Cover image for Host family
Host family
Medwed, Mameve.
Personal Author:
Publication Information:
New York : Warner Books, [2000]

Physical Description:
309 pages ; 24 cm
Format :


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Daisy and Henry have been married for 20 years, and for all that time they have served as host families for international students coming to study at Harvard. So Daisy should have seen it coming when Henry dumps her for the extremely French Giselle.

Reviews 2

Publisher's Weekly Review

Cambridge and the outskirts of Harvard life are again the settings of Medwed's (Mail) new novel, a cuttingly funny yet heartwarming tale full of hilarious twists and practical wisdom. Henry and Daisy Lewis, who have been serving as host family to international Harvard students for the past 20 years, find themselves at a crisis in their marriage. It seems that the series of visitors from the Third World has exhausted Henry's patience. In reaction, he becomes a voracious Francophile and falls for their latest exchange student, a French beauty named Giselle. The breakup of the Lewis's marriage coincides with the departure of the couple's cherished son, Sammy, to college (Harvard, of course), but 42-year-old Daisy, a community relations manager for a grocery chain, learns that change can be a good thing when she fatefully meets Truman Wolff, a parasitologist whose studies of "virus-host relationships" seem particularly apt. In this novel of comic connections, Daisy's son and Truman's teenage daughter, Phoebe, fall in love. For a couple of years, the two pairs sustain their respective relationships, though marriage-wary Daisy remains unwilling to spoil a good thing by accepting Truman's proposals. The introduction of another foreign body--this time a handsome young Italian man--threatens this stability when the studly student and Phoebe fall in love, causing Daisy to reject Truman in a fit of allegiance over Sammy's broken heart. But tables continue to turn; characters forgive, forget and move on; and Daisy finally realizes that it's time to go after a love "every bit as identifiable and tenacious as one of Truman's parasites." Medwed balances broadly drawn characters, such as the ludicrously pompous Henry, who sports a beret and calls himself "Henr¡," with Daisy's perspicuous insights on the nature and possibility of lasting romantic commitment, expertly combining here the larger-than-life and the true-to-life. Agent, Lisa Bankoff. 4-city author tour. (Feb.) (c) Copyright PWxyz, LLC. All rights reserved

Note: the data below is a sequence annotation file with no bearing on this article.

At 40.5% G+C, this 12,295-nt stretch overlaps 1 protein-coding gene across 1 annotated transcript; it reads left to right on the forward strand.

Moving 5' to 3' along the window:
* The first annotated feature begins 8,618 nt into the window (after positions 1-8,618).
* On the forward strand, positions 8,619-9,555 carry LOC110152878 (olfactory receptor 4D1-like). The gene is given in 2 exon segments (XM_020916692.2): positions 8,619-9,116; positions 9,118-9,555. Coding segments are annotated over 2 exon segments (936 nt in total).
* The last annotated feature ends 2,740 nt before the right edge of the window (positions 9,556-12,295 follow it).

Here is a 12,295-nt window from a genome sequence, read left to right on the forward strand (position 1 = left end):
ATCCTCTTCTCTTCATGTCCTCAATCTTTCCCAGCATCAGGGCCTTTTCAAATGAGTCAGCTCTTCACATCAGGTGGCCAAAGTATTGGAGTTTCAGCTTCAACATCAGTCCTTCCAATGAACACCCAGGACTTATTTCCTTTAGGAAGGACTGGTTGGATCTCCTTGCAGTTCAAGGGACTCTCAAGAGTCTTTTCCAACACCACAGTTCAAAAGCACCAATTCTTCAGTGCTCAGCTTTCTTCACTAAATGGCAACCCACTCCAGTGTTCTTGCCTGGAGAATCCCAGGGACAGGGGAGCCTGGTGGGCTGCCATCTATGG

Library Journal Review

Medwed's first novel, Mail, was enjoyed by many, and she does not disappoint with her second, engaging book. Medwed sticks to what she knows best--the lives of the inhabitants of Cambridge, MA. Daisy and Henry Lewis have been married for 20-odd years, and they've annually served as a host family to foreign students going to Harvard for a semester. Everything goes smoothly until Henry becomes obsessed with all things French, immersing himself in French food and culture, donning a beret, and eventually running off with the latest foreign student, the very French Giselle. After Daisy gets over the shock of losing her husband, she begins a relationship with a lovable parasitologist named Truman Wolff, for whom the term "host family" sports an entirely different meaning. This is a charming and pleasant read for which Medwed's fans will most likely be waiting in line. Recommended for public libraries.--Beth Gibbs, P.L. of Charlotte (c) Copyright 2010. Library Journals LLC, a wholly owned subsidiary of Media Source, Inc. No redistribution permitted.